Published October 26, 2020
Breast cancer can’t be prevented, but it’s usually more treatable if caught early. If you notice your breast looks or feels different than it usually does, let your doctor know. Learn more about how to detect breast cancer, when to talk to your doctor, and what to do if you’ve been diagnosed.
Mammograms are the best way to screen for breast cancer. Experts recommend that you start having a mammogram each year after you reach a certain age. A clinical breast exam or MRI might also be used as screening tools. Learn about the types of breast cancer screening and when you should start getting annual mammograms.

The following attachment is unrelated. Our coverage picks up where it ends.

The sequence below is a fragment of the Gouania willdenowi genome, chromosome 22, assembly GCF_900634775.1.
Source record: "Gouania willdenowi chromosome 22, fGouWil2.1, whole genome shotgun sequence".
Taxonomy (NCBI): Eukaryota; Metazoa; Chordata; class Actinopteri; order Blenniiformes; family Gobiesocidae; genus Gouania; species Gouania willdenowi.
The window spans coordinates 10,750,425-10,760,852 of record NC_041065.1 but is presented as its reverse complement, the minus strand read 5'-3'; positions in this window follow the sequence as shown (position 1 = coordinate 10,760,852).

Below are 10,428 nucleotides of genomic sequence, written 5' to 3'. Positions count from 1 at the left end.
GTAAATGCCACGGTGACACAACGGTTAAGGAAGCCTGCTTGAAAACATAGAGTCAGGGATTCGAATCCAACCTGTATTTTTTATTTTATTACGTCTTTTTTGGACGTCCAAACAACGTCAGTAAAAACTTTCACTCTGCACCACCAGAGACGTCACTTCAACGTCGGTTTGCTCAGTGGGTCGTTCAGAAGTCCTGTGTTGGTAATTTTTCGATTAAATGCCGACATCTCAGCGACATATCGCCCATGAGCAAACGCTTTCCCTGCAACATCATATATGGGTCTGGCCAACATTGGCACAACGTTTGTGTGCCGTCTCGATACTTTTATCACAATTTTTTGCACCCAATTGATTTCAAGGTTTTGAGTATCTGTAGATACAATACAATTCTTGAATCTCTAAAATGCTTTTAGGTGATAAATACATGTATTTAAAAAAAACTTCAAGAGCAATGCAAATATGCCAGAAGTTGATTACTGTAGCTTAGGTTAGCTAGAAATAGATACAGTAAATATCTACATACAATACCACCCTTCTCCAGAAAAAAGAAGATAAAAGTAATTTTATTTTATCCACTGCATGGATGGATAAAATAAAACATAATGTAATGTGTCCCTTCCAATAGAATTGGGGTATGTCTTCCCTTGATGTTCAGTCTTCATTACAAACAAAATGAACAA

People with a family history of breast or ovarian cancer have a higher risk of getting that cancer. If someone in your family has had one of these cancers, let your doctor know so you can decide together what types of screening are best for you. Learn more about how your family history affects your chances of getting breast or ovarian cancer.
Breast cancer doesn’t always cause a lump. If your breast becomes swollen, tender, itchy, or red, let your doctor know. Inflammatory breast cancer is rare, but the symptoms are sometimes overlooked, so it’s important to report any changes to the way your breast looks or feels. Learn more about inflammatory breast cancer and the symptoms.Tags: breast cancer awareness
Categories: Wellness & Prevention